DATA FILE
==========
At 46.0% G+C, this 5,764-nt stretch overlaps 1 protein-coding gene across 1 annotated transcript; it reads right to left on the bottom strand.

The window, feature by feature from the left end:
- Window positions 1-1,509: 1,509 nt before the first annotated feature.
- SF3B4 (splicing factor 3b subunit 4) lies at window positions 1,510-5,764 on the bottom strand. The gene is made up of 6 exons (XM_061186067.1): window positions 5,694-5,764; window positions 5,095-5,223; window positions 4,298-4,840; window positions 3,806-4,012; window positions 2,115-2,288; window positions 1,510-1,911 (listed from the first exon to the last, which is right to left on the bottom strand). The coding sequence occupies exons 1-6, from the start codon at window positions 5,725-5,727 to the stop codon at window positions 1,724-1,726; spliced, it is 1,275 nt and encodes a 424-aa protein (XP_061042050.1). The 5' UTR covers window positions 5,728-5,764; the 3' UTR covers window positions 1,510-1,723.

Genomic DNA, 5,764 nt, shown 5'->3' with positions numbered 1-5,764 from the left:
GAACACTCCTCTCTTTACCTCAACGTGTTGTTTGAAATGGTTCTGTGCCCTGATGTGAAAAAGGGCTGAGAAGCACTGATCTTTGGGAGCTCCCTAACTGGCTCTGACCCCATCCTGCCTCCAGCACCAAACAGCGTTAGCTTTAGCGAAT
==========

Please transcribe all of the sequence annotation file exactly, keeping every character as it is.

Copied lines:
At 46.0% G+C, this 5,764-nt stretch overlaps 1 protein-coding gene across 1 annotated transcript; it reads right to left on the bottom strand.

The window, feature by feature from the left end:
- Window positions 1-1,509: 1,509 nt before the first annotated feature.
- SF3B4 (splicing factor 3b subunit 4) lies at window positions 1,510-5,764 on the bottom strand. The gene is made up of 6 exons (XM_061186067.1): window positions 5,694-5,764; window positions 5,095-5,223; window positions 4,298-4,840; window positions 3,806-4,012; window positions 2,115-2,288; window positions 1,510-1,911 (listed from the first exon to the last, which is right to left on the bottom strand). The coding sequence occupies exons 1-6, from the start codon at window positions 5,725-5,727 to the stop codon at window positions 1,724-1,726; spliced, it is 1,275 nt and encodes a 424-aa protein (XP_061042050.1). The 5' UTR covers window positions 5,728-5,764; the 3' UTR covers window positions 1,510-1,723.

Genomic DNA, 5,764 nt, shown 5'->3' with positions numbered 1-5,764 from the left:
GAACACTCCTCTCTTTACCTCAACGTGTTGTTTGAAATGGTTCTGTGCCCTGATGTGAAAAAGGGCTGAGAAGCACTGATCTTTGGGAGCTCCCTAACTGGCTCTGACCCCATCCTGCCTCCAGCACCAAACAGCGTTAGCTTTAGCGAAT